Life after occupation – Occupy Wall Street –

21 Nov

The occupation space itself becomes a spectacle that attracts newcomers who behave in unpredictable ways and who broaden the movement by bringing in perspectives that challenge the ideas of experienced organizers. This creates disruptive moments, such as Marine Corps vet Shamar Thomas’ shaming of 30 cops in Times Square. Watching his performance, which has been viewed nearly 3 million times, gives me chills and makes me wince seeing him in combat fatigues, dressing down dumbfounded cops.

“How do you sleep at night doing this to people?” he shouted. “You’re here to protect us … If you want to go kill and hurt people, go to Iraq. Why are you hurting U.S. citizens?”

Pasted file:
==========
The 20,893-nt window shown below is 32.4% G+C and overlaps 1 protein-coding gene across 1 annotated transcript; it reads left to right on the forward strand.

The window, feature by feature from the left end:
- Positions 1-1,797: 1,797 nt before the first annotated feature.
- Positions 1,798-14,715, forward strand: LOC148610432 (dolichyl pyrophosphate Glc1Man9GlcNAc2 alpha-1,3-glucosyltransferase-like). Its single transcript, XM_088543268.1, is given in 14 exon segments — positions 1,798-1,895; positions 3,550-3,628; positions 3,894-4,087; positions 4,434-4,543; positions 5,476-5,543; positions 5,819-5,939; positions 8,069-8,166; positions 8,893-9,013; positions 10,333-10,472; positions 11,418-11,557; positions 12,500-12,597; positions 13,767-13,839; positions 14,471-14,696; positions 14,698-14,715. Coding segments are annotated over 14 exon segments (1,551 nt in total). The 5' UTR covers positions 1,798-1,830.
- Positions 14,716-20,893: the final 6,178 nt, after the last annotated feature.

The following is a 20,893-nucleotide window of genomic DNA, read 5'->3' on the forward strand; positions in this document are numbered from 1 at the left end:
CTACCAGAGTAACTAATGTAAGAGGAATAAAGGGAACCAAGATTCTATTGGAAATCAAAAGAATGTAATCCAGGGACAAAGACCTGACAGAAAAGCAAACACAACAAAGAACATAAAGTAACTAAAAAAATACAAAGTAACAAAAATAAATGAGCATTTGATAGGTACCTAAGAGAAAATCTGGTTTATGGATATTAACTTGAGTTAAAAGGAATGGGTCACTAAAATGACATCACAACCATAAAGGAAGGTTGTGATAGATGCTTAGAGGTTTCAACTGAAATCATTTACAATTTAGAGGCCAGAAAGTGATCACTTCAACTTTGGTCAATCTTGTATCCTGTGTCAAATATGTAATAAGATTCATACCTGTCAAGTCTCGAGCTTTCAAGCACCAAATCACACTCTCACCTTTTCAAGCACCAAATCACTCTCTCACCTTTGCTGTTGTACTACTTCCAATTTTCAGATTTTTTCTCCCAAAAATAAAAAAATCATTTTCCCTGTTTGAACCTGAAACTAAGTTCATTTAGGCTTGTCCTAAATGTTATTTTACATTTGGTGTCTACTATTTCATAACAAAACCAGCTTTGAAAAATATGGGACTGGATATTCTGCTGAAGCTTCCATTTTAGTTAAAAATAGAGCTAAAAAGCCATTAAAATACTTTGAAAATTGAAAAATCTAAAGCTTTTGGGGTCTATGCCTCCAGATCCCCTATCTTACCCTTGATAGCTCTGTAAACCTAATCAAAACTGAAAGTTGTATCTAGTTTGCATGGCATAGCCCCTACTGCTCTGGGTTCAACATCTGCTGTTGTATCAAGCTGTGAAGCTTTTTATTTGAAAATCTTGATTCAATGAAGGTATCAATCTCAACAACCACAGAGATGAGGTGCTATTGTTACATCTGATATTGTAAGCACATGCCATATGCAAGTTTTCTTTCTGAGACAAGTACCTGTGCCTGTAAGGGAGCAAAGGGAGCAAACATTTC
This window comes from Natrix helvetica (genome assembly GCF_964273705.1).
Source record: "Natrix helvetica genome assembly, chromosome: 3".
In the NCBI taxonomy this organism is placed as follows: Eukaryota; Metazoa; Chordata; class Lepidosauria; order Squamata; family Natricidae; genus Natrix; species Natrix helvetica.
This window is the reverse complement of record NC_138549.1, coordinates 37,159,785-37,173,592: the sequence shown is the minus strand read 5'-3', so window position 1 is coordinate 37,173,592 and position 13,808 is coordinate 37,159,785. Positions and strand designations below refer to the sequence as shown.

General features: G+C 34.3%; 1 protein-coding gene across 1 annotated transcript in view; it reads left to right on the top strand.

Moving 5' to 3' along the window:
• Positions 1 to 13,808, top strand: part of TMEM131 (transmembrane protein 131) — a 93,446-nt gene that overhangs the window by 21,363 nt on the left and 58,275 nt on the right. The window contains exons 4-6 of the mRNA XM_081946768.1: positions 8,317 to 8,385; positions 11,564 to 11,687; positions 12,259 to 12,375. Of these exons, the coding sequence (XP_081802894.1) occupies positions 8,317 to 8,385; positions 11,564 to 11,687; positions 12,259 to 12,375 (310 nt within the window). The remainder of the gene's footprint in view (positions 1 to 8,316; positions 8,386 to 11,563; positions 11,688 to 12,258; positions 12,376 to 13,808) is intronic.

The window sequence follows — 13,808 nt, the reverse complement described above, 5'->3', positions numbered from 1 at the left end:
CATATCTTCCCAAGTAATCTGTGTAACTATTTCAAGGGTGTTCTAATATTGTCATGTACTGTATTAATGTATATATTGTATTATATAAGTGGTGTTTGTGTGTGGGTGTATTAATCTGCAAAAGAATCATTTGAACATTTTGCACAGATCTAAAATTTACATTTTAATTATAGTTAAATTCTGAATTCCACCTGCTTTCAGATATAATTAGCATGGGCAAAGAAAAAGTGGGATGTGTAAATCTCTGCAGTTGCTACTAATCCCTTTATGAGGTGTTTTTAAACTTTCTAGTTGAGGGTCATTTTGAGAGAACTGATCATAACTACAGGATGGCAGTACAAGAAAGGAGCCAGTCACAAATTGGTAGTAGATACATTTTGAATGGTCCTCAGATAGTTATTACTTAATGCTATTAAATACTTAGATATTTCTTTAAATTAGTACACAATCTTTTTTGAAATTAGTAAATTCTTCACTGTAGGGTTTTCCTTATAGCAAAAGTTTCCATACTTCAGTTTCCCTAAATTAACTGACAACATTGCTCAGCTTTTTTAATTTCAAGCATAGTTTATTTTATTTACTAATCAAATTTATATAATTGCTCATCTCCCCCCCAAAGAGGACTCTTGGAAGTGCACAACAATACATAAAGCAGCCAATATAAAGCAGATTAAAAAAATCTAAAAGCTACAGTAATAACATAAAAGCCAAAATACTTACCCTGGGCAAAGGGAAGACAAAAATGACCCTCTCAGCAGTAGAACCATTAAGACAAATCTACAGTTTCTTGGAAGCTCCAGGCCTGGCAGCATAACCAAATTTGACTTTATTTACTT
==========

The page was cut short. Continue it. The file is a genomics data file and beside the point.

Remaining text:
The notion of suggesting that someone should go to Iraq, a country tormented by the United States for decades, to hurt people is beyond the pale. But Thomas’ outburst shows how Occupy Wall Street has touched people deeply and allowed them to see the movement as their own, rather than having to sit through weeks of anti-oppression workshops or spend years studying economic, political and cultural theory that few have the interest in or patience for.

via Life after occupation – Occupy Wall Street –


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